Metformin: Top Side Effects of the Popular Diabetes Medication

Metformin Molecular Structure

The prescription medication metformin has been around since the late 1950s, but it wasn’t approved by the United States Food and Drug Administration until 1994. Since that time, it has quickly become one of the most popular treatments for type 2 diabetes. In 2010 alone, there were 48.3 million prescriptions written for the drug.

Metformin is an ideal treatment for type 2 diabetics for several reasons:

  • Lowers the amount of glucose that is absorbed from food
  • Minimizes the amount of glucose produced by the liver
  • Increases insulin sensitivity
  • Does not cause low blood sugar
  • Does not cause weight gain
  • Lowers triglycerides
  • Protects the cardiovascular system
  • Eliminated quickly by the kidneys

With all of these benefits, it’s important to keep in mind that metformin isn’t without its shortfalls. One of the most common side effects is gastrointestinal problems, which includes diarrhea, bloating, gas, and stomach pain. Many patients find that these unpleasant side effects go away as their bodies get used to the medication. One study showed that 20 to 30 percent of patients experience gastrointestinal issues, but only 5 percent of those have to stop taking metformin.

To combat these side effects, doctors will start patients on a low dose—usually 250-500 miligrams per day. Sometimes, they’ll even prescribe an extended-release tablet that is easier on the stomach. Patients can also try taking the medication with food or milk.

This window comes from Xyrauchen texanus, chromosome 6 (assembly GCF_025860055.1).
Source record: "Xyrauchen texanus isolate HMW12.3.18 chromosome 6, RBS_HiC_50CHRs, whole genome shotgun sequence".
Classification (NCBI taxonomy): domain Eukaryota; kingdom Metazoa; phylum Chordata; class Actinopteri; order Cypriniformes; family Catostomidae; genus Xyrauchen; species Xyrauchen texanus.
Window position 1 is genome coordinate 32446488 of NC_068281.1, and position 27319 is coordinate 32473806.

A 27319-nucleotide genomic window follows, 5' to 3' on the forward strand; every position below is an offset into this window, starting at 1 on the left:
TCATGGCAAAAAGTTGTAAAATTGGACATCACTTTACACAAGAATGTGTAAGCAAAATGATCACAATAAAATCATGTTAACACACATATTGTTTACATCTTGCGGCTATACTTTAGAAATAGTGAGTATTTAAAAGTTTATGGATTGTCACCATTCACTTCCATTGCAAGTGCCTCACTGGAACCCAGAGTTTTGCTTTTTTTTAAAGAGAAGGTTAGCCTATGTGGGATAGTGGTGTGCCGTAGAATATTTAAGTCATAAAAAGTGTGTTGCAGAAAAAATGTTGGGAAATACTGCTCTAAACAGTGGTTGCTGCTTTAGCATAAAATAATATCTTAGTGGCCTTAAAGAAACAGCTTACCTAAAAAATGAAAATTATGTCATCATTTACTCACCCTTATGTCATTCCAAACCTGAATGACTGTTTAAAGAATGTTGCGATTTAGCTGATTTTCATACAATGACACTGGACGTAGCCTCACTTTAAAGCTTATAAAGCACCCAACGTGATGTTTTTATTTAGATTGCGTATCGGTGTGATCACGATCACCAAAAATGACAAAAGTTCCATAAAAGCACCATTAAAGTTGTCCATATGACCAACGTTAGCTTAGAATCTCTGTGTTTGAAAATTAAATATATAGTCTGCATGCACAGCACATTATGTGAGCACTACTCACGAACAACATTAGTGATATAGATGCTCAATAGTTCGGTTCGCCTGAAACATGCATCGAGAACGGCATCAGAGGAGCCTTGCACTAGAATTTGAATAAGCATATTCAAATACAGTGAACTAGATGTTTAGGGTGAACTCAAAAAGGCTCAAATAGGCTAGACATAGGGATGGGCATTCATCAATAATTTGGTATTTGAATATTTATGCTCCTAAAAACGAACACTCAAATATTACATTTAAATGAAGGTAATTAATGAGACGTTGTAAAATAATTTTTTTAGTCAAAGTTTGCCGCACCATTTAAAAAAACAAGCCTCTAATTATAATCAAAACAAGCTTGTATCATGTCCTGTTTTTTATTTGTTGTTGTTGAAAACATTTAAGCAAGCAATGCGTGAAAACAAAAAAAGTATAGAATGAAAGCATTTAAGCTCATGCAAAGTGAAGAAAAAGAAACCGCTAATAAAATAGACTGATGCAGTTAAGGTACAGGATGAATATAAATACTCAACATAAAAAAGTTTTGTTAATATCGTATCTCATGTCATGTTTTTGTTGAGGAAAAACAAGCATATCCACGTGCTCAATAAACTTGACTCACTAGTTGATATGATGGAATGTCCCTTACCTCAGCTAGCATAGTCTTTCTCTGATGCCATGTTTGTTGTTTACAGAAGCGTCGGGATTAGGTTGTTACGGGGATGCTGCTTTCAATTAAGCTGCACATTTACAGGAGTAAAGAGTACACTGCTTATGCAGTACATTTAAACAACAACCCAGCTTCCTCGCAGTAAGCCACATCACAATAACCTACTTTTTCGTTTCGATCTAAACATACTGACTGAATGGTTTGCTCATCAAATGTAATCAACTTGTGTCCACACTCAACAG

Other common, but rarely serious, side effects include:

  • Cough
  • Headache
  • Drowsiness
  • Fatigue
  • Loss of appetite
  • B12 deficiency

Be sure to speak with your  physician if you think you are experiencing any of these side effects due to your metformin treatment.

Metformin does pose one serious side effect: lactic acidosis. This condition occurs when acid builds up in the blood. Although it is extremely rare, patients with the condition need immediate medical attention. Symptoms usually come on quickly—abdominal pain, diarrhea, fast breathing, muscle pain, weakness, and general discomfort.

Diabetics with any of these criteria are more likely to develop lactic acidosis and should consider an alternative diabetic treatment:

  • Impaired kidney, heart, or liver function
  • Over 80 years old
  • Taking a metformin dosage of more than 2 grams per day

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